On 11 September 2016, an airstrike hit a drilling rig which was constructing a water well in Sa’ada. A follow-up airstrike in the same location killed and injured many other additional people who came to rescue those insured in the initial attack. Reports from local hospitals indicated that 30 people were killed and 17 wounded. On 12 September, the United Nations Humanitarian Coordinator in Yemen issued a statement to register the humanitarian community’s on-going concern at the unrelenting attacks on civilians and on civilian infrastructure throughout Yemen by all parties to the conflict. He called on all parties to uphold their obligations under international humanitarian and human rights law, to protect civilians and to recommit to the April 10th Cessation of Hostilities agreement.
However, on 21 September 2016, an airstrike hit a residential area of Al Hudaydah city killing 24 people and wounding over 100. The UN Secretary-General condemned the multiple air strikes on the Red Sea port city and expressed his sincere condolences and sympathies to the families of the victims. In Taizz, indiscriminate shelling of urban areas continued.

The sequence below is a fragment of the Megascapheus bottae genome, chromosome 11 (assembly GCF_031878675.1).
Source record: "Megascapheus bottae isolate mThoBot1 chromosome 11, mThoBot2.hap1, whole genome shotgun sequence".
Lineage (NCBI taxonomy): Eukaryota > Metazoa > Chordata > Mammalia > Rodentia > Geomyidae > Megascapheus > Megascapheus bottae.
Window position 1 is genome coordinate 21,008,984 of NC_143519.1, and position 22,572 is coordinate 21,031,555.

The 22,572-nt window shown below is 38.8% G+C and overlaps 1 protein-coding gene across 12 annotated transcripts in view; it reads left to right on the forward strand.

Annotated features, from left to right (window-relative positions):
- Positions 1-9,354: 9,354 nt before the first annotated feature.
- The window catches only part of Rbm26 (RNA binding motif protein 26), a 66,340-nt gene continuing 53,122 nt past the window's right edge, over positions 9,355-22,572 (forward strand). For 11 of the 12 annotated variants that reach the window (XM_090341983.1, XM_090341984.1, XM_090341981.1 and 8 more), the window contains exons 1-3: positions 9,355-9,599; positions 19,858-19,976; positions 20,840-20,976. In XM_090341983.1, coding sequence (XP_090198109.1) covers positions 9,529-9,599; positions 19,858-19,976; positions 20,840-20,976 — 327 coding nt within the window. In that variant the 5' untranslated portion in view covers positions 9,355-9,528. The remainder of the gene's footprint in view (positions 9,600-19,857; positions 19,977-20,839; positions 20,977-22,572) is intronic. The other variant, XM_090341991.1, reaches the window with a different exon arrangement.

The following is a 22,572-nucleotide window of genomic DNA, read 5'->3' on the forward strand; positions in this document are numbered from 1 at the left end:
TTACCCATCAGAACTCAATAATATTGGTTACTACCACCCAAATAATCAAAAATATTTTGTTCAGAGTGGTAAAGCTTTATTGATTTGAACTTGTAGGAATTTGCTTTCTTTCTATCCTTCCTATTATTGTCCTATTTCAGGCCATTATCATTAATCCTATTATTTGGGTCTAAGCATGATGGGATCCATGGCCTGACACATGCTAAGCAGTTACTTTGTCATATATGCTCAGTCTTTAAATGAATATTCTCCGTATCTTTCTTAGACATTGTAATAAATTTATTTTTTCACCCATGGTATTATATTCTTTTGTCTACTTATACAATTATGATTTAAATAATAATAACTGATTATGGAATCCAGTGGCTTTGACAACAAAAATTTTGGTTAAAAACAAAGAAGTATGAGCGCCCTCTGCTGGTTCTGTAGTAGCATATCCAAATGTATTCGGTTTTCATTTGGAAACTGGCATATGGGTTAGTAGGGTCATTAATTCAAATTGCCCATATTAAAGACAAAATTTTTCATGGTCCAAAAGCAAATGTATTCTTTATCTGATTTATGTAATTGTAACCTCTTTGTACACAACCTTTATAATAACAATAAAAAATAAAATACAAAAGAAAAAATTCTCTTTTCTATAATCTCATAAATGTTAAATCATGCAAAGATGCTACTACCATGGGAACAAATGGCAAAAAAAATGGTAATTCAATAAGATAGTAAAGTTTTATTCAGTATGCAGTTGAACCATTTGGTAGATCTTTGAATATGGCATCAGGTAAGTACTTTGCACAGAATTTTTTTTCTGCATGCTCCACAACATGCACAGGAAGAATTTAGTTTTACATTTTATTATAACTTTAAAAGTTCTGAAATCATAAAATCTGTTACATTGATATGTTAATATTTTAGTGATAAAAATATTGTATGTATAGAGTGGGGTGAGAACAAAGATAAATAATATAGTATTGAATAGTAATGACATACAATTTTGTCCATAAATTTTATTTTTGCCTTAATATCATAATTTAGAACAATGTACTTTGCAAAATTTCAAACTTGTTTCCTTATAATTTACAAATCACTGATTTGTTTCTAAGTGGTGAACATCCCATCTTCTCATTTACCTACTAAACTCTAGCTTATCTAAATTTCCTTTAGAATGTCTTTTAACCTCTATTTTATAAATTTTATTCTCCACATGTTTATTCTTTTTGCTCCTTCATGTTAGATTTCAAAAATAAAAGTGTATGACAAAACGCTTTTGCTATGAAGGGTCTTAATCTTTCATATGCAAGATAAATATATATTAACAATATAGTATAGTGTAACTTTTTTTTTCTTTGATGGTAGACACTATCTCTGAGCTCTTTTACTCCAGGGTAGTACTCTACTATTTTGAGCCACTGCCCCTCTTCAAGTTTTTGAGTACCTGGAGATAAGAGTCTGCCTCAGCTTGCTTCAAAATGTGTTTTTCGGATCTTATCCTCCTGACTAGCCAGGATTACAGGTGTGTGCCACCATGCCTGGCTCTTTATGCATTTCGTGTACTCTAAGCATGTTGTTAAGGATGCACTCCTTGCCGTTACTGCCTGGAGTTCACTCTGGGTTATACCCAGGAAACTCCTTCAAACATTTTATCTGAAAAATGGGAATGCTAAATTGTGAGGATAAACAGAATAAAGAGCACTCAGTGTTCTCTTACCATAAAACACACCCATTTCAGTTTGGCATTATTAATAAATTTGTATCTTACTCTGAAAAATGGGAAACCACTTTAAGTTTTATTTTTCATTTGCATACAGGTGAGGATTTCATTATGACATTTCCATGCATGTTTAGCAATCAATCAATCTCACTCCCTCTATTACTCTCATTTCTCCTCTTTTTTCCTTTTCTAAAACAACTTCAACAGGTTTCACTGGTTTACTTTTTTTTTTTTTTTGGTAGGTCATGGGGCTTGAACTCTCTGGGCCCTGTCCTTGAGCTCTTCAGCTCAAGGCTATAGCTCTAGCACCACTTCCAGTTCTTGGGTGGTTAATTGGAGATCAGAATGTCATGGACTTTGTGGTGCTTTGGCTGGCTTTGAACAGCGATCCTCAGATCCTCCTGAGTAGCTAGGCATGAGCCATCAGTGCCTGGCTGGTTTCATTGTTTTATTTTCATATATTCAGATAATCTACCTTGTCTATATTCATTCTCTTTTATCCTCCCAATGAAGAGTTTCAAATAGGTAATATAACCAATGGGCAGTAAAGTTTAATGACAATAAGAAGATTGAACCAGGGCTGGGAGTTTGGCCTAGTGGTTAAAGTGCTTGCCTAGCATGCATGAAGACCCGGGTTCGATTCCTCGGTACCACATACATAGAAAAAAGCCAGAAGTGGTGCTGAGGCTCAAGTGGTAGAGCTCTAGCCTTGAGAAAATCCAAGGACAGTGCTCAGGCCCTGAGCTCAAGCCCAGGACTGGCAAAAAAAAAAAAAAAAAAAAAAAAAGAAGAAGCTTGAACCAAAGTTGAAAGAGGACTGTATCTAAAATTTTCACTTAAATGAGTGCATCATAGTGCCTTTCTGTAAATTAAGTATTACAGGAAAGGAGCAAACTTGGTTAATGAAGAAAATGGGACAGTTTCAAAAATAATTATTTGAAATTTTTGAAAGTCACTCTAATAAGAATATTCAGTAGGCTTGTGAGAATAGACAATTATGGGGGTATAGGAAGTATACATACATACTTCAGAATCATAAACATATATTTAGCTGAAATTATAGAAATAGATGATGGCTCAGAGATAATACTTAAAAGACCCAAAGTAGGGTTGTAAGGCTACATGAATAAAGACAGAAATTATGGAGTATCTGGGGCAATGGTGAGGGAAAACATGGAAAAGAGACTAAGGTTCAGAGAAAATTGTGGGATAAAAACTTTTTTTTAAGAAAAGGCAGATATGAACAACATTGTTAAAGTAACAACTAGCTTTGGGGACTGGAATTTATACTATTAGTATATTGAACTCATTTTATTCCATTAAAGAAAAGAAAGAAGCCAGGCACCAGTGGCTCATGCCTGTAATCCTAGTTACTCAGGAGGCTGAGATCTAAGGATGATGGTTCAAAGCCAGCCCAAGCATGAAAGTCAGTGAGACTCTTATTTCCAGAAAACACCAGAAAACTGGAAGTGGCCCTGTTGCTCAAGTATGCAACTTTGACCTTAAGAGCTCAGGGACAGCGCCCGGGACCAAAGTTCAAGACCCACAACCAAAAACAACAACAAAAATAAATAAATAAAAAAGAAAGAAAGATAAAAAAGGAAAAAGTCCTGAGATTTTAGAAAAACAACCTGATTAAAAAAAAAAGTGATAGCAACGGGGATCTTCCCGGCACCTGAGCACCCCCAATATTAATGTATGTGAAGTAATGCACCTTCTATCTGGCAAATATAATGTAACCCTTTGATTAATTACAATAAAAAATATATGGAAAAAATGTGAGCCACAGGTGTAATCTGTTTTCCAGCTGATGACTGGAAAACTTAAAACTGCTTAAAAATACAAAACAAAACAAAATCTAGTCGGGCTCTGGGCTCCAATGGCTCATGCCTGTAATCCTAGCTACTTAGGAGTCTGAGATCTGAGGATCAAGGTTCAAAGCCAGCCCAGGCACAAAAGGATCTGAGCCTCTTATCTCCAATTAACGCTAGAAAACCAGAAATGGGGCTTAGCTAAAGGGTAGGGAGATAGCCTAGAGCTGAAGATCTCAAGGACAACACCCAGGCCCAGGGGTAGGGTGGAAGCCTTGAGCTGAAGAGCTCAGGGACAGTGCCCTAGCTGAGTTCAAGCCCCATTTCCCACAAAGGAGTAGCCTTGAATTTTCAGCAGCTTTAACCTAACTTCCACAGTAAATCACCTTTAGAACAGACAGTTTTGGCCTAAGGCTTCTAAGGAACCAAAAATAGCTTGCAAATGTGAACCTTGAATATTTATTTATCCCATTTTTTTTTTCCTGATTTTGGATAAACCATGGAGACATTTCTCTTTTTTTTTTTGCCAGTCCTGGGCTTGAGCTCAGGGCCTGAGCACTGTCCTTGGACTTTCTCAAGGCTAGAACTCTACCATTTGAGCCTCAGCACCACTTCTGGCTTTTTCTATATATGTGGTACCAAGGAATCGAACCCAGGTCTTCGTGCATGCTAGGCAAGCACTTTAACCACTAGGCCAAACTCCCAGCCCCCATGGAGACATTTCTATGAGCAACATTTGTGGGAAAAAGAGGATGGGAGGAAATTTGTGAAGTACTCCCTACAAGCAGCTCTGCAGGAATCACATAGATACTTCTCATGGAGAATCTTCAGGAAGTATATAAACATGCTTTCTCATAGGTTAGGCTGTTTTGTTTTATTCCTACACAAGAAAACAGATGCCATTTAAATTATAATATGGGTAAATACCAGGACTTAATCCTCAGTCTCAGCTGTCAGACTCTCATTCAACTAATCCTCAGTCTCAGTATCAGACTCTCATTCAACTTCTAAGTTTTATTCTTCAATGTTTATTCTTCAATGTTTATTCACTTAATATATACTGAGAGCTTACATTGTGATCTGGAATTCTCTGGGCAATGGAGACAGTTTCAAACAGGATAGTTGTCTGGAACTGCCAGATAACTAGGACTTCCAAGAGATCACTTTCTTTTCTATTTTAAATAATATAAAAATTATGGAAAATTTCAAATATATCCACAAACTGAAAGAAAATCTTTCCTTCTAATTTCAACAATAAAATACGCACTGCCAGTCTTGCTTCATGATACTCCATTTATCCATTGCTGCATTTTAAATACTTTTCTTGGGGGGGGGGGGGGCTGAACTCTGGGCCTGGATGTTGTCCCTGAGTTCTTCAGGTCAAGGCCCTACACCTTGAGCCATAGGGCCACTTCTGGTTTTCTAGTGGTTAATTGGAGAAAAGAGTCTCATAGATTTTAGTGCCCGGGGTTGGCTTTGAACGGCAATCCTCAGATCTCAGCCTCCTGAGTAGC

While United Nations and Non-Governmental Organization officials continue to highlight the need for a political solution and the necessity by all parties to recommit to peace, warring parties and political leaders continue to demonstrate an unwillingness to negotiate a lasting peace and to reach a settlement. Calls to hold the responsible parties accountable for alleged human rights violations are growing.
Yemen: Note to Correspondents: UN Envoy announces the restoration of a nationwide cessation of hostilities in Yemen